/publications/issue/2005/2005-10/2005-10-9922

GUEST COMMENTARY: FIGHTING THE NEW PHARMACOPHOBIA

Author: Harvey E. Maldow, RPh, MS

Recent reports about the alleged dangers of certain prescription drugs are testaments to the fact that we are at a critical point in the history of drug development.

As an official of the pharmaceutical industry, the increasing numbers of unsubstantiated and misleading news stories and inflammatory headlines about prescription drugs discourage me. The industry must continue to combat this misinformation by stating the facts plainly to set the record straight where misperception exists. Most importantly, we must continue to do what we have done all along: maintain our unwavering commitment to patient safety and the development of products that have a positive risk-benefit profile.

One critical area of misperception is the safety of prescription drugs. In this "post-Vioxx era," there is a dangerously distorted public view that today's pharmaceuticals should not carry any risks and that the pharmaceutical industry, as a whole, has been less than forthcoming in discussing the safety profile of its products.

Collecting evidence of the safety of a drug is perhaps the most challenging aspect of drug development, involving years of study and thousands of hours of patient experience prior to launch. At AstraZeneca, patient safety is our top priority. As part of one of the most regulated industries in America, we are committed to and employ the highest safety standards.

To determine a medicine's safety profile, tremendous resources must be invested in clinical research. Good Clinical Practice (GCP) guides the industry during the clinical development process. Compliance with GCP and consultation with Independent Review Boards make up the cornerstone of good clinical trial management.

Our researchers incorporate safety testing throughout the clinical development process, by scrutinizing the available patient data in search of safety signals to enhance each new medicine's safety profile. With the achievement of each additional drug-development milestone, safety assessment becomes even more rigorous, and safety-related investment increases. After a drug is launched, a pharmaceutical company continues to monitor and investigate serious adverse events reported for its medicines. This process continues for the life of every product that we market. For example, at AstraZeneca we develop risk management strategies, with the goal that the company's medicines are used as safely as possible.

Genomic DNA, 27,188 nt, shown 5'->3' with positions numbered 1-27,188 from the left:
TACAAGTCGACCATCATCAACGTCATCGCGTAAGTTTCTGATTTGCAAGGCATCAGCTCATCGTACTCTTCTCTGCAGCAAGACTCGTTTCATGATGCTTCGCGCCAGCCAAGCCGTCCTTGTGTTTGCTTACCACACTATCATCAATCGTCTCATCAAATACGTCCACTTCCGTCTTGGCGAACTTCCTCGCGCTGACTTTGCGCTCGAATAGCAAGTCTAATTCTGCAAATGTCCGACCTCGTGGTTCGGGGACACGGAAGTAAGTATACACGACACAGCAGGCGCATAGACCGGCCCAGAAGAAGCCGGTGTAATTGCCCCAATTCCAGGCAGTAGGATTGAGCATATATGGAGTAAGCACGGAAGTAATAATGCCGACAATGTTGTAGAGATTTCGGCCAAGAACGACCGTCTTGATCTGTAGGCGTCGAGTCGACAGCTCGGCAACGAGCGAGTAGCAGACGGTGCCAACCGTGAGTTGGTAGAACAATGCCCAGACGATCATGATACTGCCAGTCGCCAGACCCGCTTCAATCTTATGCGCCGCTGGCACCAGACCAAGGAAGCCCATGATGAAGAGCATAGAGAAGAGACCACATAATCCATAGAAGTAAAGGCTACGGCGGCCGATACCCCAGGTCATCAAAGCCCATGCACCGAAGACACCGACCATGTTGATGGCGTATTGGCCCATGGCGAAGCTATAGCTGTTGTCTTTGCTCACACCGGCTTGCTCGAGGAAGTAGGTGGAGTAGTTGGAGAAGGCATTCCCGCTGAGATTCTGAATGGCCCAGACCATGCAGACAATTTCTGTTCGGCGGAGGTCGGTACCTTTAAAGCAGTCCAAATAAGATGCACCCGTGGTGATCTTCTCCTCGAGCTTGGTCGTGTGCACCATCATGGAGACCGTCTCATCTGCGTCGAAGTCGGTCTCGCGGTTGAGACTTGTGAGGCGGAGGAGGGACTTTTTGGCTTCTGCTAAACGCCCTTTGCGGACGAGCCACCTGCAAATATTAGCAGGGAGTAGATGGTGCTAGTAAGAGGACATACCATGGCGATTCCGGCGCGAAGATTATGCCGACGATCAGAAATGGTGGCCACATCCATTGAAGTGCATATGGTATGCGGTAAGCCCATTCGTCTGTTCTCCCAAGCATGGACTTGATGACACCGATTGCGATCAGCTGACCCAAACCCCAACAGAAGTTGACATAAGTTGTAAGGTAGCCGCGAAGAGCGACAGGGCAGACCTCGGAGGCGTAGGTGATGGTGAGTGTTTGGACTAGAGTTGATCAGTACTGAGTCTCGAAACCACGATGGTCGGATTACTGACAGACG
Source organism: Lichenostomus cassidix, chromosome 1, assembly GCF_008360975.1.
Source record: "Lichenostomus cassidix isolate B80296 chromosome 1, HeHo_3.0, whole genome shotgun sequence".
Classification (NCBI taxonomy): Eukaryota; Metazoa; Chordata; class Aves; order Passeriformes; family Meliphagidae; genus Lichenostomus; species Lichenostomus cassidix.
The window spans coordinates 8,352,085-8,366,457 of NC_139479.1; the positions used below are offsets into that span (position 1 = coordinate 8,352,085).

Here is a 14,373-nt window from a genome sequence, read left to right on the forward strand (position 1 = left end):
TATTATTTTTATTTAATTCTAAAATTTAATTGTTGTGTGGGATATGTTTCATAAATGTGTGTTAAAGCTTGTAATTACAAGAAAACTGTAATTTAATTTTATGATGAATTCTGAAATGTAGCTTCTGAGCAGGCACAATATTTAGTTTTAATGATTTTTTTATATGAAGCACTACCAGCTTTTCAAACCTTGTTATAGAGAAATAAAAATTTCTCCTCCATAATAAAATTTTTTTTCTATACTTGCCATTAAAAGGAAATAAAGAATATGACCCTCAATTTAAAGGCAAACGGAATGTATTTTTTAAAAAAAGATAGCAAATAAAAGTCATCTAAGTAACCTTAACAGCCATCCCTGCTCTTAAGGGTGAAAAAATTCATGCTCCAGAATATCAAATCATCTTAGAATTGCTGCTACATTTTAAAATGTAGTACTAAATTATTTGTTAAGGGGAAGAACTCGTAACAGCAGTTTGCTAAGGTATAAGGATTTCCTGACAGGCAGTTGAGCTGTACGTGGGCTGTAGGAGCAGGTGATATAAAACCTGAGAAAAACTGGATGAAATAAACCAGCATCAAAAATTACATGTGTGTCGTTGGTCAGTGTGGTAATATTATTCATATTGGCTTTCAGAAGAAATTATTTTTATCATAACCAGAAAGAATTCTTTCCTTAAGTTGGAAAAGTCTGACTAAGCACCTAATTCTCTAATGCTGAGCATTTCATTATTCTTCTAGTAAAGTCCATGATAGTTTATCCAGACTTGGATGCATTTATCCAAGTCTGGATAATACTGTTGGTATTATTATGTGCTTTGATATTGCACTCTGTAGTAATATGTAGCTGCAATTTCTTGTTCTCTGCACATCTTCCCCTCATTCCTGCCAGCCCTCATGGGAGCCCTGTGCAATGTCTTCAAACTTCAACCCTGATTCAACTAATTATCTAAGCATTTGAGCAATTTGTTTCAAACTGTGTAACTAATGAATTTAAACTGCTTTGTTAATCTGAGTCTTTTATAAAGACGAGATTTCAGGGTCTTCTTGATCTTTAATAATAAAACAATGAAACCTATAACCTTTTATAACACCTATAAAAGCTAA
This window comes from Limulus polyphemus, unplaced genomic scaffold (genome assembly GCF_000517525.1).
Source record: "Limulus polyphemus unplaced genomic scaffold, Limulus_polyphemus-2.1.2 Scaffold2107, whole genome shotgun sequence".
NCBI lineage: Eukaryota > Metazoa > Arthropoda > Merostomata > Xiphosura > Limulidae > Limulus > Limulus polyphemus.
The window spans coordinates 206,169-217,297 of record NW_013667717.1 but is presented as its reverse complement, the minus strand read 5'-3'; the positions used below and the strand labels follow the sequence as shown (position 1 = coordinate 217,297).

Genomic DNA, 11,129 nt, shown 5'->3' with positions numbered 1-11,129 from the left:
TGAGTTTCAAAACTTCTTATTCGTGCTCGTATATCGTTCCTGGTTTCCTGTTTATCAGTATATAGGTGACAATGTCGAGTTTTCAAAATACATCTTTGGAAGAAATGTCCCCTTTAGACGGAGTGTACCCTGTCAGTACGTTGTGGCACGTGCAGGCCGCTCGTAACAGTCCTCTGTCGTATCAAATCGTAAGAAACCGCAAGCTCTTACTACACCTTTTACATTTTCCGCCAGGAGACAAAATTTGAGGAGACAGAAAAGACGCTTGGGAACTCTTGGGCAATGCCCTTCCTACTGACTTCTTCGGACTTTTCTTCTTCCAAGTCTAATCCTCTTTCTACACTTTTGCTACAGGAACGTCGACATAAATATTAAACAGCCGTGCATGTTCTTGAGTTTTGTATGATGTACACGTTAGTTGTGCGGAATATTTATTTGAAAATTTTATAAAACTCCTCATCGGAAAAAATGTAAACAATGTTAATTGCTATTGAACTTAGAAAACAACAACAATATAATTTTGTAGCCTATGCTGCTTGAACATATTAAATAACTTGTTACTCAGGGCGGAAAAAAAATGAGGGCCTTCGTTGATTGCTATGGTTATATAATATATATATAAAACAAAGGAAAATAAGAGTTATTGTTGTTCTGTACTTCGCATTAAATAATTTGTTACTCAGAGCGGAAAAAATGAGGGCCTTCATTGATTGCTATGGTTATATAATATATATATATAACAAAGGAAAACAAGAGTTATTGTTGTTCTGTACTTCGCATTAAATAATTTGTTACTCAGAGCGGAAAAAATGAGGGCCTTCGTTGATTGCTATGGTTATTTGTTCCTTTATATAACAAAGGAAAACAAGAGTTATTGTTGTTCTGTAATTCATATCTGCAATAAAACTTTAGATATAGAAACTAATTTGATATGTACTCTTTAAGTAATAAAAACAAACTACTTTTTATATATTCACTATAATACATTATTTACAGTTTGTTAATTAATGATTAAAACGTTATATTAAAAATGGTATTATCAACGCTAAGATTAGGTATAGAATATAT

One of the challenges for the pharmaceutical industry these days is not only how we practice drug safety, but also how it is communicated. To ensure that patients, physicians, and pharmacists get the true picture of the safety profile of a product, you must take a look at the totality of its clinical data, as opposed to looking at a single source of data, to draw any definitive conclusions. Otherwise, inaccurate conclusions can be made.

Crestor (rosuvastatin calcium) provides a timely example. Of all statin therapies available, Crestor was the most widely studied prior to launch, with more than 12,500 patients evaluated in clinical trials. Since launch, Crestor has been part of a robust phase 4 clinical trial program and has a rigorous postmarketing safety program. In addition, the FDA conducts regular assessments of postmarketing safety surveillance data for Crestor. In March 2005, after a thorough review of all of the available Crestor data, the FDA stated that the safety profile of Crestor is similar to that of other marketed statins. (To view the full FDA response, please visit www.fda.gov/cder/drug/infopage/rosuvastatin/crestor_CP.pdf.)

Yet, there are those who continue to interject flawed data analysis and mischaracterizations about pharmaceutical products in the media. Doing so raises undue concern among patients—something that ultimately causes more potentially threatening health risks for patients, as medications are often stopped without consulting a health care provider. At AstraZeneca, our goal is to ensure that patients and health care providers get an accurate picture of today's generation of products.

It is the shared responsibility of physicians, pharmacists, and all health care providers to take strong steps to provide patients with important, accurate information on the medicines available to them. Even more important, health care providers must play an active role in ensuring that patients adhere to their prescribed treatment plans.

We are at a critical point in the history of drug development, where the pharmaceutical industry must act to correct the incorrect perceptions. It is important that we not only continue to practice what we preach, but that we also truly preach about what we practice, so that patients and health care providers know how serious the pharmaceutical industry is about its commitment to patient safety.

Mr. Maldow is the director of professional relations for AstraZeneca Pharmaceuticals LP and a member of the Pharmacy Times Board of Advisors.